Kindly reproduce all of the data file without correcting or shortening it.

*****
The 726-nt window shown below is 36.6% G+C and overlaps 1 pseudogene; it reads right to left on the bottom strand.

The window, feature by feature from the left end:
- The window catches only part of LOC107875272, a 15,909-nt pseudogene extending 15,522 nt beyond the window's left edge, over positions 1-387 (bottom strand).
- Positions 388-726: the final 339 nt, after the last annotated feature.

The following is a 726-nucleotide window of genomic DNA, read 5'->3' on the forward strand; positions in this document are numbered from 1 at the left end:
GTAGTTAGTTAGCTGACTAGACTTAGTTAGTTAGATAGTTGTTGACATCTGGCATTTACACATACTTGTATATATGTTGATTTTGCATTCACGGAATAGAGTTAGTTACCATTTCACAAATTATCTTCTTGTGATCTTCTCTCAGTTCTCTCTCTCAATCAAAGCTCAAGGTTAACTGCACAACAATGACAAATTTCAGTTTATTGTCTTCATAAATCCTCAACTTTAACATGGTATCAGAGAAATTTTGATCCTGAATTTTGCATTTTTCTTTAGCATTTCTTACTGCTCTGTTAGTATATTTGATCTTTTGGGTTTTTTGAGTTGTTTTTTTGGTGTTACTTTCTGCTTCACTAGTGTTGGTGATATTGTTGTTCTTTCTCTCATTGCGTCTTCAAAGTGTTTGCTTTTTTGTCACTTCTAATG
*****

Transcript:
The 726-nt window shown below is 36.6% G+C and overlaps 1 pseudogene; it reads right to left on the bottom strand.

The window, feature by feature from the left end:
- The window catches only part of LOC107875272, a 15,909-nt pseudogene extending 15,522 nt beyond the window's left edge, over positions 1-387 (bottom strand).
- Positions 388-726: the final 339 nt, after the last annotated feature.

The following is a 726-nucleotide window of genomic DNA, read 5'->3' on the forward strand; positions in this document are numbered from 1 at the left end:
GTAGTTAGTTAGCTGACTAGACTTAGTTAGTTAGATAGTTGTTGACATCTGGCATTTACACATACTTGTATATATGTTGATTTTGCATTCACGGAATAGAGTTAGTTACCATTTCACAAATTATCTTCTTGTGATCTTCTCTCAGTTCTCTCTCTCAATCAAAGCTCAAGGTTAACTGCACAACAATGACAAATTTCAGTTTATTGTCTTCATAAATCCTCAACTTTAACATGGTATCAGAGAAATTTTGATCCTGAATTTTGCATTTTTCTTTAGCATTTCTTACTGCTCTGTTAGTATATTTGATCTTTTGGGTTTTTTGAGTTGTTTTTTTGGTGTTACTTTCTGCTTCACTAGTGTTGGTGATATTGTTGTTCTTTCTCTCATTGCGTCTTCAAAGTGTTTGCTTTTTTGTCACTTCTAATG